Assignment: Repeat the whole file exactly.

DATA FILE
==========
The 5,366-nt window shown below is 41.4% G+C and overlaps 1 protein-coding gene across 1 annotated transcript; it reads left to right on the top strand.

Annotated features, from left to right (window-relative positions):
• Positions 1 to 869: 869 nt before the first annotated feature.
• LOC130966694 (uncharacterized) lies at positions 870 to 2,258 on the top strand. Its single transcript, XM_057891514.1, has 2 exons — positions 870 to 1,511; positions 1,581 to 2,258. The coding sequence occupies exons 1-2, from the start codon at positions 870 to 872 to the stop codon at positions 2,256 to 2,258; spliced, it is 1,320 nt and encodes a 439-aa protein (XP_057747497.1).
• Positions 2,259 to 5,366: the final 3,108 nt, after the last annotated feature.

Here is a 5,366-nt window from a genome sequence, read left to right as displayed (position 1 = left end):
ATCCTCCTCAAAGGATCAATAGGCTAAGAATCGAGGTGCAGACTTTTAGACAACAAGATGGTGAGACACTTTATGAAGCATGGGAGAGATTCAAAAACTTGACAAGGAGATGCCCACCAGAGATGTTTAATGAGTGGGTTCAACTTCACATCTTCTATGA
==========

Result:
The 5,366-nt window shown below is 41.4% G+C and overlaps 1 protein-coding gene across 1 annotated transcript; it reads left to right on the top strand.

Annotated features, from left to right (window-relative positions):
• Positions 1 to 869: 869 nt before the first annotated feature.
• LOC130966694 (uncharacterized) lies at positions 870 to 2,258 on the top strand. Its single transcript, XM_057891514.1, has 2 exons — positions 870 to 1,511; positions 1,581 to 2,258. The coding sequence occupies exons 1-2, from the start codon at positions 870 to 872 to the stop codon at positions 2,256 to 2,258; spliced, it is 1,320 nt and encodes a 439-aa protein (XP_057747497.1).
• Positions 2,259 to 5,366: the final 3,108 nt, after the last annotated feature.

Here is a 5,366-nt window from a genome sequence, read left to right as displayed (position 1 = left end):
ATCCTCCTCAAAGGATCAATAGGCTAAGAATCGAGGTGCAGACTTTTAGACAACAAGATGGTGAGACACTTTATGAAGCATGGGAGAGATTCAAAAACTTGACAAGGAGATGCCCACCAGAGATGTTTAATGAGTGGGTTCAACTTCACATCTTCTATGA